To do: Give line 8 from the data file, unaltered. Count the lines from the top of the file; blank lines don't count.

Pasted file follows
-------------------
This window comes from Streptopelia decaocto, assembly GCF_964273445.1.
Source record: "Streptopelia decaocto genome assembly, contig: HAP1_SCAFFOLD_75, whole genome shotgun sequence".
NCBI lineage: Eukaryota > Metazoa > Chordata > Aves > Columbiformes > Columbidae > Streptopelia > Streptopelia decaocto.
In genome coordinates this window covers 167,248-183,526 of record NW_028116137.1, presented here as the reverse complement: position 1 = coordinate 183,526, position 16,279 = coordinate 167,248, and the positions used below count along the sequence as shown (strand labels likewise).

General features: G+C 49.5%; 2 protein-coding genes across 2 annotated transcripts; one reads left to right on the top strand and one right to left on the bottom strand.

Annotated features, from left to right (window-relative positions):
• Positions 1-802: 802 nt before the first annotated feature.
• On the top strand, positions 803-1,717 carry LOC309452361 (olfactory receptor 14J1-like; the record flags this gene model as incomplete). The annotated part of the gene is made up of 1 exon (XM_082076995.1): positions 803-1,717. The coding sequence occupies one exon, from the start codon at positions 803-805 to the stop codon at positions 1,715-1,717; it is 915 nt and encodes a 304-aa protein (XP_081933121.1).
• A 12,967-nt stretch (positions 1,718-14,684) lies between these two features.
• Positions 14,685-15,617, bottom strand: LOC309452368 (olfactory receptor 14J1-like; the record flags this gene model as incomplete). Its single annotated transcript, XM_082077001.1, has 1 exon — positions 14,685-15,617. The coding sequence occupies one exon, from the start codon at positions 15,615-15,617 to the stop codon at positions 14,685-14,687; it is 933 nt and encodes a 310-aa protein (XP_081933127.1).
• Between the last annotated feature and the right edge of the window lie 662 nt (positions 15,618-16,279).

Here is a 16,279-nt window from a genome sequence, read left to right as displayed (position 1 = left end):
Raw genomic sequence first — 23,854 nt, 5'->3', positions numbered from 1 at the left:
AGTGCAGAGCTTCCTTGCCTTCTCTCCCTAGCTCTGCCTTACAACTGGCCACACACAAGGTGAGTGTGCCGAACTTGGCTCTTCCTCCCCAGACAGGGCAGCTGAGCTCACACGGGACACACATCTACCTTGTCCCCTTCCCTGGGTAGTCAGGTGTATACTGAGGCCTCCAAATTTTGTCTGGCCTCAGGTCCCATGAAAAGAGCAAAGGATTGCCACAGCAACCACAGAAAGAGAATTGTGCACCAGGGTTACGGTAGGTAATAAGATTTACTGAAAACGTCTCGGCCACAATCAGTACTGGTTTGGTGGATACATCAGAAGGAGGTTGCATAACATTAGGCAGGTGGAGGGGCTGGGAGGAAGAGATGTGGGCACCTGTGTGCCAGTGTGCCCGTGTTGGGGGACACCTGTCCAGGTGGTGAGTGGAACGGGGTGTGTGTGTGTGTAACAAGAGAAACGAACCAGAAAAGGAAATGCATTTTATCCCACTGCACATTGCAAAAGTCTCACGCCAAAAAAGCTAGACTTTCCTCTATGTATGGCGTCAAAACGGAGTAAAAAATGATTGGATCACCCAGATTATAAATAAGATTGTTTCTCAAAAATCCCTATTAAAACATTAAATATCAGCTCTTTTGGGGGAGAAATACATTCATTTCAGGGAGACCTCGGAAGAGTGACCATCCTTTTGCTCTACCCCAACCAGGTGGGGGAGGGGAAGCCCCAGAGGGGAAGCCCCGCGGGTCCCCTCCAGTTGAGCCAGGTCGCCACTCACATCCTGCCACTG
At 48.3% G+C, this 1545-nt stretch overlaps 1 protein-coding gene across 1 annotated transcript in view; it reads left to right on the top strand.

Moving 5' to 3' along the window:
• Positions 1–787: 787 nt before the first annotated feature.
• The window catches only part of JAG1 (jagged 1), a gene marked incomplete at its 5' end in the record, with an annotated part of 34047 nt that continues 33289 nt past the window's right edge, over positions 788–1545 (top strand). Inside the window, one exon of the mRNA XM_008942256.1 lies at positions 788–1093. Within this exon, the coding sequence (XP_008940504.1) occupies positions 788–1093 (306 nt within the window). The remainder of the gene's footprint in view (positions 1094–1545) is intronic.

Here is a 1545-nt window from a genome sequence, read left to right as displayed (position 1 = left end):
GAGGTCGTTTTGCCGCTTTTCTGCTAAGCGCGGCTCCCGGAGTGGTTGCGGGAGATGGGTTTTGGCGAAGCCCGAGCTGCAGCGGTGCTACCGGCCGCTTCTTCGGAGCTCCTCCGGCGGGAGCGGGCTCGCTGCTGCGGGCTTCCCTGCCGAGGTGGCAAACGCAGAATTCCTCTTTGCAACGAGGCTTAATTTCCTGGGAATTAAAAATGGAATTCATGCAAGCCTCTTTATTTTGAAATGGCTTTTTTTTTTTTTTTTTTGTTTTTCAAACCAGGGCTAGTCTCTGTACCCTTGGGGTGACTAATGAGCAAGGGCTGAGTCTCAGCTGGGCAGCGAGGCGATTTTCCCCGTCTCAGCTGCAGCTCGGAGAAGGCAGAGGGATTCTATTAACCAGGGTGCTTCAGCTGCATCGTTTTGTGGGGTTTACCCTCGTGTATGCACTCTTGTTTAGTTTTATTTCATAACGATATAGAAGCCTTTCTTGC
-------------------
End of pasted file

• On the top strand, positions 803-1,717 carry LOC309452361 (olfactory receptor 14J1-like; the record flags this gene model as incomplete). The annotated part of the gene is made up of 1 exon (XM_082076995.1): positions 803-1,717. The coding sequence occupies one exon, from the start codon at positions 803-805 to the stop codon at positions 1,715-1,717; it is 915 nt and encodes a 304-aa protein (XP_081933121.1).